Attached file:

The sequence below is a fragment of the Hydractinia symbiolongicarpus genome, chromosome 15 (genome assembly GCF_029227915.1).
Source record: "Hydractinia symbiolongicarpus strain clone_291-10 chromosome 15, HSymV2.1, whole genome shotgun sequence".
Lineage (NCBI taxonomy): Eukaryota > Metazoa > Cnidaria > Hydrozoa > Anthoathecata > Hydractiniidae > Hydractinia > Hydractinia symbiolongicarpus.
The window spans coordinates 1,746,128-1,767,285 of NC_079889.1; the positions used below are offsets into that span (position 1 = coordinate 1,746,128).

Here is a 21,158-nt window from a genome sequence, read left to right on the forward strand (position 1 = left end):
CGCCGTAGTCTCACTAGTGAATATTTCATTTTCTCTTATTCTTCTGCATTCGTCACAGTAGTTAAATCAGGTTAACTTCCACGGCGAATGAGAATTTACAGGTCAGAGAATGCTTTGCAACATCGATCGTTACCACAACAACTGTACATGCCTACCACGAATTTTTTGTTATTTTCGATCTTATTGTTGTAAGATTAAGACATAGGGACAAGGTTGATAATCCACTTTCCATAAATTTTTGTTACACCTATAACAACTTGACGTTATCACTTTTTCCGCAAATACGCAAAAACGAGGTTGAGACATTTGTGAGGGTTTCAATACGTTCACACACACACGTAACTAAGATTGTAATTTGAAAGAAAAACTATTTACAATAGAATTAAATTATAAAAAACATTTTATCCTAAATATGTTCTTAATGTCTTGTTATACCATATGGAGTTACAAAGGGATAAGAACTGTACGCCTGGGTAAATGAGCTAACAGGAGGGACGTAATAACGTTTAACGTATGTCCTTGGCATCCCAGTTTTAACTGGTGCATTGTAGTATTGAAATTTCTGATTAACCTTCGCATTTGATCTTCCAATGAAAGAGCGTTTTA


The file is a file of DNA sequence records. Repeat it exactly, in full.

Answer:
The sequence below is a fragment of the Hydractinia symbiolongicarpus genome, chromosome 15 (genome assembly GCF_029227915.1).
Source record: "Hydractinia symbiolongicarpus strain clone_291-10 chromosome 15, HSymV2.1, whole genome shotgun sequence".
Lineage (NCBI taxonomy): Eukaryota > Metazoa > Cnidaria > Hydrozoa > Anthoathecata > Hydractiniidae > Hydractinia > Hydractinia symbiolongicarpus.
The window spans coordinates 1,746,128-1,767,285 of NC_079889.1; the positions used below are offsets into that span (position 1 = coordinate 1,746,128).

Here is a 21,158-nt window from a genome sequence, read left to right on the forward strand (position 1 = left end):
CGCCGTAGTCTCACTAGTGAATATTTCATTTTCTCTTATTCTTCTGCATTCGTCACAGTAGTTAAATCAGGTTAACTTCCACGGCGAATGAGAATTTACAGGTCAGAGAATGCTTTGCAACATCGATCGTTACCACAACAACTGTACATGCCTACCACGAATTTTTTGTTATTTTCGATCTTATTGTTGTAAGATTAAGACATAGGGACAAGGTTGATAATCCACTTTCCATAAATTTTTGTTACACCTATAACAACTTGACGTTATCACTTTTTCCGCAAATACGCAAAAACGAGGTTGAGACATTTGTGAGGGTTTCAATACGTTCACACACACACGTAACTAAGATTGTAATTTGAAAGAAAAACTATTTACAATAGAATTAAATTATAAAAAACATTTTATCCTAAATATGTTCTTAATGTCTTGTTATACCATATGGAGTTACAAAGGGATAAGAACTGTACGCCTGGGTAAATGAGCTAACAGGAGGGACGTAATAACGTTTAACGTATGTCCTTGGCATCCCAGTTTTAACTGGTGCATTGTAGTATTGAAATTTCTGATTAACCTTCGCATTTGATCTTCCAATGAAAGAGCGTTTTA